Washington, DC -- Secretary Steven Chu testified today before the Senate Subcommittee on Energy and Water Development on current energy policies and future energy goals.
His opening statement is below:
Chairman Dorgan, Ranking Member Bennett, and Members of the Committee, thank you for the opportunity to appear before you to discuss our nation's energy policy.
We are driven to change our energy habits by several serious challenges. America is highly dependent on oil. Our climate is changing as a result of our carbon emissions. In order to mitigate the considerable risks of climate change, the world must transition to a sustainable energy future, which will require nothing short of a new industrial revolution. America's future jobs and prosperity may well depend on whether we lead or follow in this transformation.
The leaders in China now recognize that if the world continues on its current path, climate change will be devastating to China and to the rest of the world. They acknowledge that China's growth in carbon emissions is environmentally unsustainable and are working hard to lessen their emissions growth. They also see the economic opportunity that clean energy represents. China is investing $44 billion by 2012 and $88 billion by 2020 in Ultra High Voltage transmission lines. These lines will allow China to transmit power from huge wind and solar farms far from its cities. While every country's transmission needs are different, this is a clear sign of China's commitment to developing renewable energy. They also currently have 20 nuclear power plants under construction and more construction starts are expected soon. China largely missed out on the IT revolution, but it is playing to win in the clean energy race. For the sake of our economy, our security, and our environment, America must develop decisive policies that will allow us not only to compete in this clean energy race, but to become the leader in providing clean energy technology to the world.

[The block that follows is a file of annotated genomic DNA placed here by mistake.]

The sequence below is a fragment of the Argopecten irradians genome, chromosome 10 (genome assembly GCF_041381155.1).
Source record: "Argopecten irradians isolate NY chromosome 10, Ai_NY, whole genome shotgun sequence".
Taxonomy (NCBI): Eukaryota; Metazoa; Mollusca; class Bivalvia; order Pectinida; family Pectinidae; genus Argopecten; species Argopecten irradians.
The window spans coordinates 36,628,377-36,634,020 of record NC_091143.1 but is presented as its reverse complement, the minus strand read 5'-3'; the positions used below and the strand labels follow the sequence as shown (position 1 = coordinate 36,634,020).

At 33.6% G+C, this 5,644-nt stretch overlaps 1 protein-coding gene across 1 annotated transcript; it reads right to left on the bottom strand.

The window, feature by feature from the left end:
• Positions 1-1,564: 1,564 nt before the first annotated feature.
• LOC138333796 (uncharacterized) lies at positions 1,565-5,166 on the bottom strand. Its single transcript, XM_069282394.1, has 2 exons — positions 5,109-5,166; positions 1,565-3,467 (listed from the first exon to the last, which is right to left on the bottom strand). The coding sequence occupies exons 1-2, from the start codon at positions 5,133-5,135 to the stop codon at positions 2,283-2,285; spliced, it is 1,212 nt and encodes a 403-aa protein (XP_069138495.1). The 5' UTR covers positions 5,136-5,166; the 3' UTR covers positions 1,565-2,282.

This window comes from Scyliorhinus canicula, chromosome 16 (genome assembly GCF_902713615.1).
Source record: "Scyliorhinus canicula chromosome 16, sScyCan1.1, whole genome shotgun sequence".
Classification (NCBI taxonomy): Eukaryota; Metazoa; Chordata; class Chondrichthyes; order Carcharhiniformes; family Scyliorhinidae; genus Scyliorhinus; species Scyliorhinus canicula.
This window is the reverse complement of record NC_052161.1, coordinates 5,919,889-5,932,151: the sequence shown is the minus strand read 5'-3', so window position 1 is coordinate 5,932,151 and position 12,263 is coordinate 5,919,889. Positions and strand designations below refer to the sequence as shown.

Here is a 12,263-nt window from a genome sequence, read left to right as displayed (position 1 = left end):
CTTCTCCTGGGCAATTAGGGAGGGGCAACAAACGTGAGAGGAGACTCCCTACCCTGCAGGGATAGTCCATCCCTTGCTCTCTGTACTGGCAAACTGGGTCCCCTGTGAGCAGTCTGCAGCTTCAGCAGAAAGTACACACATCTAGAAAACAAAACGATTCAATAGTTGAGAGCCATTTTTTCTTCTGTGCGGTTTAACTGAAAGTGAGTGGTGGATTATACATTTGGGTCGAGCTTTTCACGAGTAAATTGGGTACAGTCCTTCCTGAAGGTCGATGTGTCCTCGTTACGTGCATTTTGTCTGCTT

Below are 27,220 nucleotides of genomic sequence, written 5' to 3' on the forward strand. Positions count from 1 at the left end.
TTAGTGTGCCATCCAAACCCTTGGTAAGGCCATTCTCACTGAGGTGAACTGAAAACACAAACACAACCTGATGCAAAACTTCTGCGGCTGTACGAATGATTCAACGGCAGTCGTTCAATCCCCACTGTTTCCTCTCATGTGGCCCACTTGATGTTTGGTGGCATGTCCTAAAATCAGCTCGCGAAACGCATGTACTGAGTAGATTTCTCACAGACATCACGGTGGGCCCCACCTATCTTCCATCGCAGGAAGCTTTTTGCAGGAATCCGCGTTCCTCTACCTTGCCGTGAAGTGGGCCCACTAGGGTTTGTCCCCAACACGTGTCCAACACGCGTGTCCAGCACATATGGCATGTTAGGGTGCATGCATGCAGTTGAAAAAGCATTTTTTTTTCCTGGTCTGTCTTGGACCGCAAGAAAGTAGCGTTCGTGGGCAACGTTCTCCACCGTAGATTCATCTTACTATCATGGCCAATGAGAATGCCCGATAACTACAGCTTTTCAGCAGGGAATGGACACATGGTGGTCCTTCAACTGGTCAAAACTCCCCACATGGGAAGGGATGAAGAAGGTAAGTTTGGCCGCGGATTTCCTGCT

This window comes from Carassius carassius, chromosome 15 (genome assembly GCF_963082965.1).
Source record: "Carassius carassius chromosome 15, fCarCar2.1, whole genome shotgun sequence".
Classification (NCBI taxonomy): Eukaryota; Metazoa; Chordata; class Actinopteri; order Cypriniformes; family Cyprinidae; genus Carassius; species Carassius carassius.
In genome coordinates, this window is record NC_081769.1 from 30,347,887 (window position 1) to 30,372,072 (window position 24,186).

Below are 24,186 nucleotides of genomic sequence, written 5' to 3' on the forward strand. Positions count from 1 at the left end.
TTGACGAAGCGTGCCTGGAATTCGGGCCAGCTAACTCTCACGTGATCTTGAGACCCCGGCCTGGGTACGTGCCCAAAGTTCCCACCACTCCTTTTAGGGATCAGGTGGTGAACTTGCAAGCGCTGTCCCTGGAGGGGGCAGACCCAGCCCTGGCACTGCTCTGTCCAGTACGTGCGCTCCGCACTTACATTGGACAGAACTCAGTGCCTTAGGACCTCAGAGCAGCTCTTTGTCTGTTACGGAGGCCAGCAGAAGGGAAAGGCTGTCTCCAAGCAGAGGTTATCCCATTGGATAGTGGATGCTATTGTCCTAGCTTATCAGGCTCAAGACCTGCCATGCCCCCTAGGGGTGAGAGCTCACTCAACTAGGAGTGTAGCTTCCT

The American Recovery and Reinvestment Act made a down payment on our clean energy future, while creating jobs and putting Americans back to work. For example, we are on track to double our renewable energy generation capacity by 2012.
But for the longer term, we will need a comprehensive energy and climate policy. Before becoming Energy Secretary, I was a member, along with three Assistant Secretaries now serving in the Department of Energy, of the National Academies committee that issued a comprehensive and authoritative report, America's Energy Future. That report stated: "The United States has never implemented a truly comprehensive set of national policies for obtaining and using energy to meet national goals for sustainability, economic prosperity, security, and environmental quality."
America's competitiveness is inseparable from our energy policy. With the right policies and a sustained national commitment, we can mobilize America to lead the world in the transition to a sustainable energy future and guarantee prosperity for ourselves, our children and our grandchildren. What will be required is non-partisan leadership and collaboration between Congress and the Administration.